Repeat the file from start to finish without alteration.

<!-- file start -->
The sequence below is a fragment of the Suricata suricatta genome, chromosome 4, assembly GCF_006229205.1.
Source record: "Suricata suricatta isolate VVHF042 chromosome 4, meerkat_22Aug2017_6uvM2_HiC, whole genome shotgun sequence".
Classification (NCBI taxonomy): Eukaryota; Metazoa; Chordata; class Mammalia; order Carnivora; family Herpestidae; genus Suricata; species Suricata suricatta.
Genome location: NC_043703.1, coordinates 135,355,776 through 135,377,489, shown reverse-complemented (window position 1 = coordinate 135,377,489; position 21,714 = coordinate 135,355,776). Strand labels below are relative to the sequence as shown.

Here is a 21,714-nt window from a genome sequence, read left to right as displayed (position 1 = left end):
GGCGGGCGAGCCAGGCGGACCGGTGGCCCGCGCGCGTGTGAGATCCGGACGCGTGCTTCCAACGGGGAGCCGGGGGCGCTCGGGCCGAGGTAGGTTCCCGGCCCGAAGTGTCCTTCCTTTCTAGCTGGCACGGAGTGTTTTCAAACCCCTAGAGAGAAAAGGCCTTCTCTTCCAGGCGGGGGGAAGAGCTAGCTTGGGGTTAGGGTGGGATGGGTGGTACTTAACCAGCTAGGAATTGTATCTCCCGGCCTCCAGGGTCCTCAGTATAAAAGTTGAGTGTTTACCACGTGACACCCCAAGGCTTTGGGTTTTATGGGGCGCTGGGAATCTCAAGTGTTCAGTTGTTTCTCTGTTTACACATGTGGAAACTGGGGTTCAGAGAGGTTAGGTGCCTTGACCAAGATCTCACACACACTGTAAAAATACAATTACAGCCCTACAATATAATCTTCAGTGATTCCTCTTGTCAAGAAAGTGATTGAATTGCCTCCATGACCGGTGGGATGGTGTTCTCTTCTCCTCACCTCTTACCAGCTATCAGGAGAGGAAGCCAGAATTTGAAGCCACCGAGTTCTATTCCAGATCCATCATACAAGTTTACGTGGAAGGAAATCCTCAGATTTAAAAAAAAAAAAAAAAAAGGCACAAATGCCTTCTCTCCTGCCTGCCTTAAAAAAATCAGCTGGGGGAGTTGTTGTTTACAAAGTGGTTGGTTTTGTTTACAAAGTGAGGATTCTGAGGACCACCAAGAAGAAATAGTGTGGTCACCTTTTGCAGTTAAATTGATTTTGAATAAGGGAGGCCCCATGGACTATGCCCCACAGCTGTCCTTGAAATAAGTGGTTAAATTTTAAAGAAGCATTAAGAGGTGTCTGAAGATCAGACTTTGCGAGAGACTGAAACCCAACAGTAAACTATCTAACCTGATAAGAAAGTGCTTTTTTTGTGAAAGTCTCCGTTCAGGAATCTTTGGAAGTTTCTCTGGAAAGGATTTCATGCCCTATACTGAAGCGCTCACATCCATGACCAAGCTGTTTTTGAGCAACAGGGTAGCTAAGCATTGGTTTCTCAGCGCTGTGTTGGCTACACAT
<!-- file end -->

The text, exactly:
The sequence below is a fragment of the Suricata suricatta genome, chromosome 4, assembly GCF_006229205.1.
Source record: "Suricata suricatta isolate VVHF042 chromosome 4, meerkat_22Aug2017_6uvM2_HiC, whole genome shotgun sequence".
Classification (NCBI taxonomy): Eukaryota; Metazoa; Chordata; class Mammalia; order Carnivora; family Herpestidae; genus Suricata; species Suricata suricatta.
Genome location: NC_043703.1, coordinates 135,355,776 through 135,377,489, shown reverse-complemented (window position 1 = coordinate 135,377,489; position 21,714 = coordinate 135,355,776). Strand labels below are relative to the sequence as shown.

Here is a 21,714-nt window from a genome sequence, read left to right as displayed (position 1 = left end):
GGCGGGCGAGCCAGGCGGACCGGTGGCCCGCGCGCGTGTGAGATCCGGACGCGTGCTTCCAACGGGGAGCCGGGGGCGCTCGGGCCGAGGTAGGTTCCCGGCCCGAAGTGTCCTTCCTTTCTAGCTGGCACGGAGTGTTTTCAAACCCCTAGAGAGAAAAGGCCTTCTCTTCCAGGCGGGGGGAAGAGCTAGCTTGGGGTTAGGGTGGGATGGGTGGTACTTAACCAGCTAGGAATTGTATCTCCCGGCCTCCAGGGTCCTCAGTATAAAAGTTGAGTGTTTACCACGTGACACCCCAAGGCTTTGGGTTTTATGGGGCGCTGGGAATCTCAAGTGTTCAGTTGTTTCTCTGTTTACACATGTGGAAACTGGGGTTCAGAGAGGTTAGGTGCCTTGACCAAGATCTCACACACACTGTAAAAATACAATTACAGCCCTACAATATAATCTTCAGTGATTCCTCTTGTCAAGAAAGTGATTGAATTGCCTCCATGACCGGTGGGATGGTGTTCTCTTCTCCTCACCTCTTACCAGCTATCAGGAGAGGAAGCCAGAATTTGAAGCCACCGAGTTCTATTCCAGATCCATCATACAAGTTTACGTGGAAGGAAATCCTCAGATTTAAAAAAAAAAAAAAAAAAGGCACAAATGCCTTCTCTCCTGCCTGCCTTAAAAAAATCAGCTGGGGGAGTTGTTGTTTACAAAGTGGTTGGTTTTGTTTACAAAGTGAGGATTCTGAGGACCACCAAGAAGAAATAGTGTGGTCACCTTTTGCAGTTAAATTGATTTTGAATAAGGGAGGCCCCATGGACTATGCCCCACAGCTGTCCTTGAAATAAGTGGTTAAATTTTAAAGAAGCATTAAGAGGTGTCTGAAGATCAGACTTTGCGAGAGACTGAAACCCAACAGTAAACTATCTAACCTGATAAGAAAGTGCTTTTTTTGTGAAAGTCTCCGTTCAGGAATCTTTGGAAGTTTCTCTGGAAAGGATTTCATGCCCTATACTGAAGCGCTCACATCCATGACCAAGCTGTTTTTGAGCAACAGGGTAGCTAAGCATTGGTTTCTCAGCGCTGTGTTGGCTACACAT